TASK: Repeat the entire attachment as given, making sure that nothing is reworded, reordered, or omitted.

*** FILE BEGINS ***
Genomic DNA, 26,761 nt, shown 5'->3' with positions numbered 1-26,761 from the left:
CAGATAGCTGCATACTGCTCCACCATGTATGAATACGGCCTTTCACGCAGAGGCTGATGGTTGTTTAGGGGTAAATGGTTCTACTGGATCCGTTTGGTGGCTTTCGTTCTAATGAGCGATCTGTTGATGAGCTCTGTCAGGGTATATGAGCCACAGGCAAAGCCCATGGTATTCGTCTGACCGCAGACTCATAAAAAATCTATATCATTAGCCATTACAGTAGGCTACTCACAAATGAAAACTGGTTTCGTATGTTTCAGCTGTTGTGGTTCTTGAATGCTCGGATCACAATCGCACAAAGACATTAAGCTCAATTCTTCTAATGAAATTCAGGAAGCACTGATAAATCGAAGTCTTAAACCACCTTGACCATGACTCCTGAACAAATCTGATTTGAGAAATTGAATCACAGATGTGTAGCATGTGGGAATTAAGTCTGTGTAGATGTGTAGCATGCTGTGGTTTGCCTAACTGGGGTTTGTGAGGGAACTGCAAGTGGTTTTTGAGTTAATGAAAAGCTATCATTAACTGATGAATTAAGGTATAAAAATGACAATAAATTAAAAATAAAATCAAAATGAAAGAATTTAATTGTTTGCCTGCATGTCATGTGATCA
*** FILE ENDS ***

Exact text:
Genomic DNA, 26,761 nt, shown 5'->3' with positions numbered 1-26,761 from the left:
CAGATAGCTGCATACTGCTCCACCATGTATGAATACGGCCTTTCACGCAGAGGCTGATGGTTGTTTAGGGGTAAATGGTTCTACTGGATCCGTTTGGTGGCTTTCGTTCTAATGAGCGATCTGTTGATGAGCTCTGTCAGGGTATATGAGCCACAGGCAAAGCCCATGGTATTCGTCTGACCGCAGACTCATAAAAAATCTATATCATTAGCCATTACAGTAGGCTACTCACAAATGAAAACTGGTTTCGTATGTTTCAGCTGTTGTGGTTCTTGAATGCTCGGATCACAATCGCACAAAGACATTAAGCTCAATTCTTCTAATGAAATTCAGGAAGCACTGATAAATCGAAGTCTTAAACCACCTTGACCATGACTCCTGAACAAATCTGATTTGAGAAATTGAATCACAGATGTGTAGCATGTGGGAATTAAGTCTGTGTAGATGTGTAGCATGCTGTGGTTTGCCTAACTGGGGTTTGTGAGGGAACTGCAAGTGGTTTTTGAGTTAATGAAAAGCTATCATTAACTGATGAATTAAGGTATAAAAATGACAATAAATTAAAAATAAAATCAAAATGAAAGAATTTAATTGTTTGCCTGCATGTCATGTGATCA